Review by Matt S.
The #1 rule of game development is that if something is really popular, dozens of imitators are going to follow. And why not? Games become popular for a reason, and if there’s money to make in giving fans more of what they like, then it’s a smart developer that can capitalise on that.
So it has been with From Software’s Souls games. Once the specific “Souls-like” approach to game design became popular with the original Dark Souls, game developers started to look at how they can pull what really works from those games and put their own spin on it. In one particular case – Nioh – the result was a game arguably better than From Software’s own work.
And then there’s Deck13, the developer behind Lords of the Fallen. With Lords we were given a game that was perfectly serviceable – as we noted in our own review, but at the same time failed to really understand what the Souls games were about. It’s not just that they offer difficult, visceral combat. It’s not that they have dark themes and obtuse storytelling that really demands players pay attention to slowly piece everything together like a grand, darkly beautiful jigsaw puzzle. The Souls games are special because they are so incredibly intricate, so methodically paced, and so ungamelike at times that they have an intrinsic value that transcends games. It’s an X-factor that’s hard to really nail down, except when an inferior example comes along, and that’s what we had with Lords of the Fallen. Overly game-like and mechanical, it was a game that checked all the boxes for its inspiration, but failed to do something special with the result.
The Surge is Deck13’s return to that genre, and it’s another reasonable attempt, but one that feels shatteringly soulless at times. The biggest problem with The Surge isn’t that it has any particular flaws – because it really doesn’t – it’s that the game utterly fails to capitalise on its potential.
A “Souls-like” game set in a science fiction setting is one that by all rights should be very exciting indeed. In fact, the guy behind the Souls series himself, Miyazaki, has sounded out that he’d like to do a science fiction game in the past, and that very thought is well worth getting excited about. In beating From Software to the punch, The Surge had the chance to be something distinctive and unique, but right from the start I struggled to get a sense that I was playing a science fiction game.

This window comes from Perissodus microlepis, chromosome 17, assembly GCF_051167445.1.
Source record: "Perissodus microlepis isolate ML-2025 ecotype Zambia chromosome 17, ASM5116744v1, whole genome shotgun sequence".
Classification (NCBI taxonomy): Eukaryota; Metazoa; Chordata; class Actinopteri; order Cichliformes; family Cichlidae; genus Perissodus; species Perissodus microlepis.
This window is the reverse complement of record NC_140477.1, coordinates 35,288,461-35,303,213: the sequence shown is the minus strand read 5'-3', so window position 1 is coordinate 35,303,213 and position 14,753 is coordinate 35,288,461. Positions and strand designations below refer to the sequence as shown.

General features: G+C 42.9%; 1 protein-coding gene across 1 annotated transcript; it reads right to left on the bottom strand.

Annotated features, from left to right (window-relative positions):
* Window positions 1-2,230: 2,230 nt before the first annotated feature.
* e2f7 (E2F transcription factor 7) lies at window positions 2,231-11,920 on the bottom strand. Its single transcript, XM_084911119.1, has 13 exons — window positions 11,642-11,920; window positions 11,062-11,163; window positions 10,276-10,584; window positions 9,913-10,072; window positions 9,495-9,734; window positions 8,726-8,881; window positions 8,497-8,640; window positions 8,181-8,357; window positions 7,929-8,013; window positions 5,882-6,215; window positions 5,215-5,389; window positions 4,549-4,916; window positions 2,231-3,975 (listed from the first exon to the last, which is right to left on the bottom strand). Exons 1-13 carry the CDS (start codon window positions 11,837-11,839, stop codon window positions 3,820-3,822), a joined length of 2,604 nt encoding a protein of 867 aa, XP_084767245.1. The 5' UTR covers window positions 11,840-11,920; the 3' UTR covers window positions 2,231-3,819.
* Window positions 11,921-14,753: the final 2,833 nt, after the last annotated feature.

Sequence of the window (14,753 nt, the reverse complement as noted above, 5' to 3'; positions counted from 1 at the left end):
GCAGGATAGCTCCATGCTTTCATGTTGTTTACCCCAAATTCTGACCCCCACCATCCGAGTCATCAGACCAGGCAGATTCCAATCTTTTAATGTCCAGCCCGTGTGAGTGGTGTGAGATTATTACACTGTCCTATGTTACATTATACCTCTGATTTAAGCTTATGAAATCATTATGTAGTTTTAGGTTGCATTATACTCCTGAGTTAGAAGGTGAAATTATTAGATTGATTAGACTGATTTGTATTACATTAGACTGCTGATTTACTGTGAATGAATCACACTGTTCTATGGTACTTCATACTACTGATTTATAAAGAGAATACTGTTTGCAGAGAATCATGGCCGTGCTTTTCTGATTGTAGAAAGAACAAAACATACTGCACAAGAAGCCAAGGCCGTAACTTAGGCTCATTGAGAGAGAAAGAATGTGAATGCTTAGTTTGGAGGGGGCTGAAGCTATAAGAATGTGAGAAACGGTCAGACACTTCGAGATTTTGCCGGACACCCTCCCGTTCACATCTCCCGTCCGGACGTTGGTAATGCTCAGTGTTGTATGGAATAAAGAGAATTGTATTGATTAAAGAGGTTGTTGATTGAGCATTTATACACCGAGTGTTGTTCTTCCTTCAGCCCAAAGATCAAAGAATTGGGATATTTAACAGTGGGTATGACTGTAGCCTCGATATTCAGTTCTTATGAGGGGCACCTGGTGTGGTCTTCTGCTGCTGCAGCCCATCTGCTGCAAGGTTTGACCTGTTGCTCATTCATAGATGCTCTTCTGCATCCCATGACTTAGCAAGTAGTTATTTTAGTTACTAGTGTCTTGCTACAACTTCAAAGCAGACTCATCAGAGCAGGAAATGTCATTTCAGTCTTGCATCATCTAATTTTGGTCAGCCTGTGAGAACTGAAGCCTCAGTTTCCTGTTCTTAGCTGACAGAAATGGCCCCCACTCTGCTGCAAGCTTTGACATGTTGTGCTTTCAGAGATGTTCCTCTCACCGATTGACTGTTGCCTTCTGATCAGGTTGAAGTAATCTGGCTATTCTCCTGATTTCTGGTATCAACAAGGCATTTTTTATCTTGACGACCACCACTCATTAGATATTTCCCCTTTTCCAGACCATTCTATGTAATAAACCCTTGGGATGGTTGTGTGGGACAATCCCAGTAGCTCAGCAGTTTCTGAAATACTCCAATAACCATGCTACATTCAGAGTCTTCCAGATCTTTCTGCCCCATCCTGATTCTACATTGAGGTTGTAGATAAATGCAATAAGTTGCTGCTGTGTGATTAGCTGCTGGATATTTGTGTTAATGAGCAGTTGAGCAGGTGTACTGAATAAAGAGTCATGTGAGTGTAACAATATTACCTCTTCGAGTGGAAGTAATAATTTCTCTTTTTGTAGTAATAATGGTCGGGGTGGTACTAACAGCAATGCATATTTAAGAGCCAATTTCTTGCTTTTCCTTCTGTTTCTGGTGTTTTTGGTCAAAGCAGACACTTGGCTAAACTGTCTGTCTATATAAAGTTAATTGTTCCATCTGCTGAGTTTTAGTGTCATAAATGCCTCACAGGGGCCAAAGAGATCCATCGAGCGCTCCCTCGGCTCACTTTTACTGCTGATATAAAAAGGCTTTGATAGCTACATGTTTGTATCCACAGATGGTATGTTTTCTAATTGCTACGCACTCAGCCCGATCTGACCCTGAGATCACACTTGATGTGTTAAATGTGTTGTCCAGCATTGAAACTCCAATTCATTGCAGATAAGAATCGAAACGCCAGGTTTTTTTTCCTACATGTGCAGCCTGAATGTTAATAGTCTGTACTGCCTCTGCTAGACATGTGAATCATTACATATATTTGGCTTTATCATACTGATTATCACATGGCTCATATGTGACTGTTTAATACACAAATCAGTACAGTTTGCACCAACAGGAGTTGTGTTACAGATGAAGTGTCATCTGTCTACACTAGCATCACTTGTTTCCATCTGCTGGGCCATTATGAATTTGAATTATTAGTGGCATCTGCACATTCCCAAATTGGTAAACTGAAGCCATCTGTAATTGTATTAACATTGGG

The set up is intriguing, though rather gratuitous. You play as a (rather generic-looking) fellow in a wheelchair, who has just signed up to work for a futuristic-looking and -sounding company (named CREO, as generic as sci-fi company names get) that promises to give him his mobility back. This is done via implants into the body, but something goes wrong in his operation and he isn’t actually anesthetized properly. Why we needed to see a fellow screaming in pain as bolts are driven into his body, I’m not quite sure. The game doesn’t explain it very well, though I guess it does help to set this organisation that he’s joining up as a generically sinister big tech corporation. Our fellow passes out from the sheer pain and wakes up, now fully mobile thanks to his implants, in a scrapyard in a wasteland.
Things have obviously gone wrong. Our fellow is attacked by feral, mindless people-things with implants similar to his own. The entire environment is the picture of decay. A hologram is spectacularly unhelpful, but points our hero in a rough direction that he needs to head in order to gain answers. This setup is vintage “Souls-like”, of course. Give players a mystery, right down to being unsure of the environment that they find themselves in, and then leave them to figure their answers along the way. In Deck13’s defence, the setup is intriguing enough. I did want learn about what had gone so wrong with CREO. But, after playing for awhile, I lost that strong first impression.